seasoned food bloggers that had been around for years.

Best Place traveled in 2007


Alright, this one seem to be a bit cheating as it seems to be the only place I traveled that I blogged about but what who am I to resist, it was certainly a land of good food, great affordable massages and cheap yet trendy clothes. It was also
testified by many food bloggers out there.

Best Celebration and Gift for a tham jiak in 2007

My Birthday

It has to be definitely my birthday celebration where J had brought me to a buffet of delectable spread of food, food and more food. I wish it is my birthday again, but then again, we all do not need a reason to splurge once a while on food right (hinting to J)?

Cooking and eating resolutions for 2008
These resolutions would seem like the most
overused and over committed resolutions of this blog, just like the resolution to lose weight by so many people of this world, year after year. But somehow, we can’t run away from our unfulfilled resolutions, it will haunt us till we finally make it, therefore along with the crowd of just-human, I resolute to once again do more cooking and baking; try to eat in more often on my own home cook fares, make more delicious and healthy desserts for breakfasts or munchies, bake cakes for my family, 1984 and friends for their birthdays, start again on my abandoned ‘Exploring My Origin' project, venture out to try more of the food that Malaysia have to offer, travel to more places to eat what the locals eat and most of all, to put it all into this humble tham jiak blog of mine to share with everyone in the food blogosphere, where without you all, I would not have learn so much on cooking, baking and enjoying food to its fullest! In other words, I am aiming to be more tham jiak in the coming year, he-he.

Till then, see you next year and I wish you a very Happy New Year!

Tuesday, December 25, 2007

Winter in Malaysia

So it is end of the year again. December always seem to be the special month of the year, something like a black sheep of the family. Technically it is no different of any other month in the year, but somehow it is special. To some it would mean Christmas but to the Chinese it would mean Dongzhi Festival, for the school goers it would mean holiday and for many others it would just mean the end of year, the time to reflect, to pay gratitude and settle personal debts if there are.

As a Malaysian Chinese, even though I have never been to my origin of country before, China, where my grandparents and great-grandparents came from, I was like the rest here who had never forgetten their culture. We are still tied very much to our roots, calling ourselves Chinese, proudly claiming which clan we are from – Hokkien, Cantonese, Hakka, Teo Chew, and Hainan and so on. It is so natural, where one Chinese would ask another their surname (to judge) or just asking straight out which clan they are from.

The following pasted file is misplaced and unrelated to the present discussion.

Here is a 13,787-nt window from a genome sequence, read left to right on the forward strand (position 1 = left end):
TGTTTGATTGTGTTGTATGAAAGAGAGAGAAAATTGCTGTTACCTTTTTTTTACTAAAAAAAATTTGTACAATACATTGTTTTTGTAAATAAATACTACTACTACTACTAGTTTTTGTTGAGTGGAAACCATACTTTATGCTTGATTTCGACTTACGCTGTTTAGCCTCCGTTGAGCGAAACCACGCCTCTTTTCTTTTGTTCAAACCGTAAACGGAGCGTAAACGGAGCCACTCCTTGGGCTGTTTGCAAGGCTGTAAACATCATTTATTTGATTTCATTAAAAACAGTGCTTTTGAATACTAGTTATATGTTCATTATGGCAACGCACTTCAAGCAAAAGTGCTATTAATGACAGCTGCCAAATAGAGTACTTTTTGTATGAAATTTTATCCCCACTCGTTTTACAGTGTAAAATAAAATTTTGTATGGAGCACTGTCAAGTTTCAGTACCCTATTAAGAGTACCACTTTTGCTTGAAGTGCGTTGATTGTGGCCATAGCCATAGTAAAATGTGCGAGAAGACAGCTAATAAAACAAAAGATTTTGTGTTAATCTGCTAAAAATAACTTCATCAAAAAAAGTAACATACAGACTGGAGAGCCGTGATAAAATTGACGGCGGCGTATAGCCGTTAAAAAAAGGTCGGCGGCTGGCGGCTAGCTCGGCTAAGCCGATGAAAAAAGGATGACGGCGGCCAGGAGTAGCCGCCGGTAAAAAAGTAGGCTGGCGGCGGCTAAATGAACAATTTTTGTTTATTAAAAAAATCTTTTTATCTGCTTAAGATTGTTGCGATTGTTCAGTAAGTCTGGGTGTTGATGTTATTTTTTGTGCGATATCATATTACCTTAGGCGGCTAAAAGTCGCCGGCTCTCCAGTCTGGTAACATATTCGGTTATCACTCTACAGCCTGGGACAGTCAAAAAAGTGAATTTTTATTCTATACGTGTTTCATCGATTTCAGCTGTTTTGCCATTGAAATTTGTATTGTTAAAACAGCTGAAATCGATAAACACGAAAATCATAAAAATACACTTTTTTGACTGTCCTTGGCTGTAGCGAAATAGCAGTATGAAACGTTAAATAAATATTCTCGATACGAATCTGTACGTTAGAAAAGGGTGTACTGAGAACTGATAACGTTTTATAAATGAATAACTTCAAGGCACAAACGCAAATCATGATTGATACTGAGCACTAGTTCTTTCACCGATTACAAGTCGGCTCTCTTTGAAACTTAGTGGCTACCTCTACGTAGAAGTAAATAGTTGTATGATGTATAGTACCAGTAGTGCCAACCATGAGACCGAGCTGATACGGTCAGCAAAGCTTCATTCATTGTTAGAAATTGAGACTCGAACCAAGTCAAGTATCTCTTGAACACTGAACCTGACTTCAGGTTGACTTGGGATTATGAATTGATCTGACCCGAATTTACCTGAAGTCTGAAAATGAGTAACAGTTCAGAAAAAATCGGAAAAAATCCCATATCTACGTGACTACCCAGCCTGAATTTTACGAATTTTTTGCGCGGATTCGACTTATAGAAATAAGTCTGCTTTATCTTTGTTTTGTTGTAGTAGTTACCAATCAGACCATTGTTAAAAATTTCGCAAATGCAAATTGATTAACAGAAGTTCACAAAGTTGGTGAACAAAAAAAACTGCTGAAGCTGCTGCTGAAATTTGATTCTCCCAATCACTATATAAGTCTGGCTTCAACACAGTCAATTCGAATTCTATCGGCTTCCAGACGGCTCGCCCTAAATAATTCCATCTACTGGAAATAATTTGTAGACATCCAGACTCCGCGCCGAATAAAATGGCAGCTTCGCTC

So even though we have long (or always) been living in Malaysia, and even with the ever predictable weather of either rain or shine, we still carried on the tradition of celebrating Dongzhi (Winter Solstice) Festival, where in Cantonese we call it Kor Tong, loosely translated as 'passing through the winter'. So in order to kor tong, the tradition is to eat Tong Yuen (glutinous rice dumplings), along with various hot sweet soup, my Ah Ma usually make the sweet ginger soup version. It seems that we like to celebrate with glutinous rice, reminded me of my Bak Chang for Duan Wu festival.

As I said before, after coming up to KL, away from family, I seldom have the chance to enjoy all these festivals anymore, what more to have the chance to eat Ah Ma’s tong yuen. I wish I would have the chance to once again make these with her, rolling of colorful balls, making them round this time. Fortunately though, I had a chance to eat home made tong yuen this ‘winter’ as J’s mum made some for the family. J and I only had it today, late from the real date because we had been away for a weekend escapade with friends (food adventure to follow soon). I was so happy when I found that J’s mum had made the sweet ginger soup version, this one sweeten with my favourite gula Melaka. J’s mum made small plain tong yuen in pinks and also big white ones with crushed peanuts filling. It was absolutely delicious! So I guess now I have officially kor tong, what bout you?

By the way to everyone who is celebrating, Merry Christmas, and to the Chinese of the world, Happy Dongzhi and I wish you all abundant with family and friends reunions.

Wednesday, November 28, 2007

Man of the House

Oh boy, am I glad I finally have the time to sit down and write. I barely had time to breath nowadays, sneaking only time in betweens to read my favourite blogs, flitting in and out like a busy bee. Well, all this is because I am packing the house (more like throwing out garbage), selling what I deem not needed, arranging where to put the rest of the boxes, tits tats of furnitures and my many BIG boxes of kitchen appliances, utensils, gadgets and I don’t even want go there now, ha-ha. This is what happen when a cook decide to shift. Again you ask, when just a year more ago I told you I moved into a new neighbourhood. Yes again, this time, I am moving into my own apartment! Yay! J and I had bought an apartment somewhere in the heart of PJ, which I can only officially move in most likely next year, so I have to unload a lot of things now. It is taking up my every weekend, and most of my free weekdays. Then there is the loan, the legal stuff, the call here and there and everything else. In short, it is really exhausting.